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Heat retention is essential when cooking. A pan with good heat retention won’t cool down when you add cold ingredients, which results in more even cooking.
Heat retention is especially important for browning and searing meats. You want the pan to stay hot when you place the meat on it so the exterior can develop a crust and lock in juices.
Because cast iron has a thick and sturdy construction, it heats slowly. But when it gets hot, it stays hot.
In fact, cast iron cookware retains heat better than every other cookware material, including stainless steel, carbon steel, and aluminum.
I conducted a simple test to prove this point. I poured two cups of water into two different cast iron skillets as well as several other aluminum and stainless steel pans. I placed each pan on the stove until the water boiled.
Once the water began boiling, I took the pans off the heat and set them aside to cool. After five minutes, I measured the water temperature in each pan. After another five minutes, I measured the water temperature again.
As you can see in the results below, the two cast iron skillets retained the most heat by far.
|Pan||Temperature After 5 Minutes||Temperature After 10 Minutes|
|Lodge cast iron skillet||128.1°F||114.1°F|
|Calphalon cast iron skillet||123.5°F||113.6°F|
|Made In stainless steel fry pan||121.1°F||106.6°F|
|Misen non-stick fry pan||118.6°F||103.4°F|
|Rachael Ray non-stick fry pan||126.3°F||102.7°F|
|Circulon non-stick fry pan||133.3°F||102.0°F|
|Calphalon non-stick fry pan||112.8°F||101.1°F|
|All-Clad stainless steel skillet||111.6°F||100.9°F|
|Ballarini non-stick fry pan||120°F||99.9°F|
|Hestan stainless steel fry pan||114°F||98°F|
|GreenLife non-stick fry pan||119°F||95°F|
|Gotham Steel non-stick fry pan||113°F||95°F|
|Anolon non-stick fry pan||112.7°F||90.9°F|
|T-fal non-stick fry pan||108.7°F||88.0°F|
If you see the phrase cooktop agnostic on cookware, it means that it works on any cooktop. Cast iron has this quality. And since it’s magnetic, it’s naturally compatible with induction cooking.
While you can use it on smooth top glass stoves, you’ll need to be extra careful. A rough bottom can easily scratch the glass if you handle it roughly.
Bare cast iron also works well in uncontrolled, open flame cooking, such as with a campfire or hearth.
Con: Needs to Be Seasoned
Even though many cast iron cookware brands, like Lodge, provide pre-seasoned cookware, you’ll still need to re-season it periodically.
Harsh detergents and acidic foods, such as tomatoes and citrus fruits, can break down the seasoning.
Even if you avoid acidic foods and hand wash your cookware with just water, re-seasoning once or twice per year is necessary.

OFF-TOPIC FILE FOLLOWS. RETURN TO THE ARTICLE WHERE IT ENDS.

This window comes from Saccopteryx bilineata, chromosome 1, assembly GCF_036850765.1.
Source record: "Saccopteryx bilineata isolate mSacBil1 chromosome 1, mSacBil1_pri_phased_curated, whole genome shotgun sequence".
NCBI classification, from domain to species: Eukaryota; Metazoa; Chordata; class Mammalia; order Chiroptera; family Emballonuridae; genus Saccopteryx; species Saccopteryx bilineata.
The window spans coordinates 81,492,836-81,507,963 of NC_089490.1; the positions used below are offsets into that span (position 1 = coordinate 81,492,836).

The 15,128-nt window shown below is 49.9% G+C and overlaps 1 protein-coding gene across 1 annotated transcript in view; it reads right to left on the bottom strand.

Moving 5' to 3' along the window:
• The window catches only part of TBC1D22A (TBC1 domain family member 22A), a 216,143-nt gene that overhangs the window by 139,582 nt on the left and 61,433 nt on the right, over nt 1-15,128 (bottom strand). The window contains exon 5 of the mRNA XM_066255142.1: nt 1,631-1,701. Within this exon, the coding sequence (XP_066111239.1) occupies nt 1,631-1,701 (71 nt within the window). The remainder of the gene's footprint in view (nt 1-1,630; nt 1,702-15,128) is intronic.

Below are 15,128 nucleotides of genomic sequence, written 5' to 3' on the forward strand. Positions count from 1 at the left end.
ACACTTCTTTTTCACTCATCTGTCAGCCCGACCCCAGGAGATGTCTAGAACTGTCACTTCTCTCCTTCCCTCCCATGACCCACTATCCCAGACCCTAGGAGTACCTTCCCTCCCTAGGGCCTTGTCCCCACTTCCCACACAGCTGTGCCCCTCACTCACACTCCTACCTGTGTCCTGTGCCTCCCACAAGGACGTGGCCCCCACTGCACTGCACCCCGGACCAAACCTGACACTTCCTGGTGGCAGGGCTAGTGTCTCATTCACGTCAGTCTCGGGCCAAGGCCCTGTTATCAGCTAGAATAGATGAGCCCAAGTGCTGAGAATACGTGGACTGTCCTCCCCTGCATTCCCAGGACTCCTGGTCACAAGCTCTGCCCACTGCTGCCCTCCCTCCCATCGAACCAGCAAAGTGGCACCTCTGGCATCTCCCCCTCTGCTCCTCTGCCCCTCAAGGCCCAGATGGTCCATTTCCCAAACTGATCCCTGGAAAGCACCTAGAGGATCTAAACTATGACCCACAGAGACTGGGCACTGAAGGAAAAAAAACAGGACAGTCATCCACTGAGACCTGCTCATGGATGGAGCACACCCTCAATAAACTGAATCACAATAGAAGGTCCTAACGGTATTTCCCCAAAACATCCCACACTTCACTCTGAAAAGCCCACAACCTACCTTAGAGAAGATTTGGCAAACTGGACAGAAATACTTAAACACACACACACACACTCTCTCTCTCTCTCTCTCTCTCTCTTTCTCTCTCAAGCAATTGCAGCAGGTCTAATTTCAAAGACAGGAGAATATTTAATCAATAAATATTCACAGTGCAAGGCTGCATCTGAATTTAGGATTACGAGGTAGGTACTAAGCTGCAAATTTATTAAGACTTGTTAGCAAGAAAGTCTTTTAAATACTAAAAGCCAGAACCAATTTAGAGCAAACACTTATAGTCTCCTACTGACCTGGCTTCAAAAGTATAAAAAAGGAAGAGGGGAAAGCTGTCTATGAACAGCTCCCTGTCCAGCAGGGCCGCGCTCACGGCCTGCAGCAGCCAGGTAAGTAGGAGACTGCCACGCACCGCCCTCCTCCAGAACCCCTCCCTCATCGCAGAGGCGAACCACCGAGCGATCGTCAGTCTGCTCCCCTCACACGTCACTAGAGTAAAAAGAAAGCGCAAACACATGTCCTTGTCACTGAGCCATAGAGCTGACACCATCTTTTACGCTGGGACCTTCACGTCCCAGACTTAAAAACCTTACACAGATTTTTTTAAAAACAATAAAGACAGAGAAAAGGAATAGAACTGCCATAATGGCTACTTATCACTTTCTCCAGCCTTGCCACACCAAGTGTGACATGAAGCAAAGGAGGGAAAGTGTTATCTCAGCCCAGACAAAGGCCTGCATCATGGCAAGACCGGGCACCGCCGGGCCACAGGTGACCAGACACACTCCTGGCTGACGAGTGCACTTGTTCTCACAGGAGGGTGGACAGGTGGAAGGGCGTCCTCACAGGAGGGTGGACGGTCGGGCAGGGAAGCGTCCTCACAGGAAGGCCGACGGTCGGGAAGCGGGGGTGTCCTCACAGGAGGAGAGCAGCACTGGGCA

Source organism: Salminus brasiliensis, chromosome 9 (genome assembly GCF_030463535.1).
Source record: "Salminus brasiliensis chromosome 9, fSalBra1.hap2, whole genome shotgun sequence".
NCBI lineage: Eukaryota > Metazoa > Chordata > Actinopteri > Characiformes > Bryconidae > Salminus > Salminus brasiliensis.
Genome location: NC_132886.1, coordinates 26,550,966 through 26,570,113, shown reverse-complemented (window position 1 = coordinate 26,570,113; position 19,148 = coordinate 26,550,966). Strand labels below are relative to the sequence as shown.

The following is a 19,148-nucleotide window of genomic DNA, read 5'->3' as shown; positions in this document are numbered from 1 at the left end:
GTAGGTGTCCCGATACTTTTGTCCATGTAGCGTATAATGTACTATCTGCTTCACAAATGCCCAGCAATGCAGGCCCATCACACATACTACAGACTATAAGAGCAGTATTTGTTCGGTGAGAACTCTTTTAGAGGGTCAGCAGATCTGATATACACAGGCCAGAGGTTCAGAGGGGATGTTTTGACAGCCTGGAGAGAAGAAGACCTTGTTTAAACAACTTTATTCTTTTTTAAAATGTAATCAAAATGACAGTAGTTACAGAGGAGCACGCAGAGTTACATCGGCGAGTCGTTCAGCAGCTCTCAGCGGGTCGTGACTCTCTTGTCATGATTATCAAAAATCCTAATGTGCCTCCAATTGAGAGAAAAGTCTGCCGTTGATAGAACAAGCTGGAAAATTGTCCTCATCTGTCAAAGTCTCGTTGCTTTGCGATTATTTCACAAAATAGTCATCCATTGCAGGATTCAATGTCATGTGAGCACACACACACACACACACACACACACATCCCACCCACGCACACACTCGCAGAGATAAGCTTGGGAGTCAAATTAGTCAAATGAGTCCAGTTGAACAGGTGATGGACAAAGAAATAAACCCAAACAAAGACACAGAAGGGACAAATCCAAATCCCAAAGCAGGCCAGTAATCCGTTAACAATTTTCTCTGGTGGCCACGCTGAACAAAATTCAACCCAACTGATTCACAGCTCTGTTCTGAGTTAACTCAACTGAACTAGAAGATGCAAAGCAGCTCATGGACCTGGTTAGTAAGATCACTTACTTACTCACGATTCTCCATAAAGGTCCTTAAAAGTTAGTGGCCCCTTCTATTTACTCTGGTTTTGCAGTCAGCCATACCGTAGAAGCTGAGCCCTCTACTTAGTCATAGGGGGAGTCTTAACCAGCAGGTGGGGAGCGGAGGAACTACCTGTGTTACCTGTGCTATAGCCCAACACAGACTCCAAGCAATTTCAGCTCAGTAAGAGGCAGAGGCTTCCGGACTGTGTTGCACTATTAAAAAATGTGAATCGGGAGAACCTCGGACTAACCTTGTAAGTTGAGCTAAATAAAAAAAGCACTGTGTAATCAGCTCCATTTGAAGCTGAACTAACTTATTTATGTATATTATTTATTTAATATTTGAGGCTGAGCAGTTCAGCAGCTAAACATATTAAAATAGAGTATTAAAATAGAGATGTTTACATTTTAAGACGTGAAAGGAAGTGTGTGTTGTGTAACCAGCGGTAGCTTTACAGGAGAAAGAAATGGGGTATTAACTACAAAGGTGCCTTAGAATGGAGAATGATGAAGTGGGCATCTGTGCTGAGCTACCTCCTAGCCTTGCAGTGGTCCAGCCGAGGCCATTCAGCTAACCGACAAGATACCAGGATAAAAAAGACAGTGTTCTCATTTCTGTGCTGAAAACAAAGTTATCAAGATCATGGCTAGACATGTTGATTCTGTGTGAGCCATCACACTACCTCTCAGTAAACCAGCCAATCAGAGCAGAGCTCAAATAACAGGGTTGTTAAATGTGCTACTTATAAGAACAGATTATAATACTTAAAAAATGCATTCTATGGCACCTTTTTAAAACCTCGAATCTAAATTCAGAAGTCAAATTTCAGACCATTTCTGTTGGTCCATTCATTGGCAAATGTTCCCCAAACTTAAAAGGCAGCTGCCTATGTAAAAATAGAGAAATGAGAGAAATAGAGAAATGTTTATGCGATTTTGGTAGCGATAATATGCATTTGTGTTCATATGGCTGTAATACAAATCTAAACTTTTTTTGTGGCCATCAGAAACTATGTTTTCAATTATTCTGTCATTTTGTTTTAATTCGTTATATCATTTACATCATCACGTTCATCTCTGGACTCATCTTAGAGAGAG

Here’s how to season cast iron cookware:
- Choose a high smoke point oil such as soybean, coconut, grapeseed, vegetable, or avocado oil. These oils won’t burn at a high temperature.
- Thoroughly scrub your pan in warm water with a drop of mild dish soap. Using soap is fine when you are about to re-season a pan. Otherwise, skip the soap for everyday cleaning.
- Rinse the cookware thoroughly to remove all soap residue.
- Dry the cookware with a lint-free cloth. Make sure it’s completely dry before adding oil.
- Apply a thin layer of oil and spread it out evenly. Start with a tablespoon. You can use a paper towel to wipe the oil around the cookware, inside and out. Too much oil will make the pan sticky, so be stingy with it.
- Place aluminum foil on the bottom rack of your oven.
- Place the cookware upside down on the top rack and bake at 450-500°F for one hour.
- Turn the oven off and let the cookware cool down gradually (in the oven)
For maintenance, rub a light film of oil on it after cleaning.
Cast iron cookware can develop rust, so don’t let water sit in your pots and pans. Thankfully, rust is easy to remove.
Scrub the affected areas of the pan with steel wool. Then, hand wash and dry the pan thoroughly. Finally, re-season the pan using steps 5-7 in the previous section.
These pots and pans have considerable heft, and they get heavier when you add food. The construction — a thick, heavy bottom and sidewalls — makes it difficult to pick up and move it around with ease.
If you have issues lifting heavy objects, you might find cast iron cumbersome.
Cast iron skillets can weigh between 4 and 12 pounds, depending on the size. The average 12-inch skillet weighs about 8 pounds. By comparison, a 12-inch All-Clad stainless steel fry pan is 4.5 pounds, and a 12-inch Tramontina aluminum non-stick pan weighs 2.9 pounds.
Cast iron cookware has a rough bottom. If you have a glass cooktop, you’ll need to carefully place it down and pick it up to avoid scratching or cracking the glass.
Acidic foods, such as tomato sauce, citrus fruit, wine, and vinegar, can strip away the seasoning and react with the cast iron surface. Cooking with these ingredients can alter the flavor of your food or change the color.
So, even though you can cook most meals with cast iron, it’s best to find an alternative like stainless steel or non-stick cookware when you want to make tomato-based dishes like pasta sauce or chili.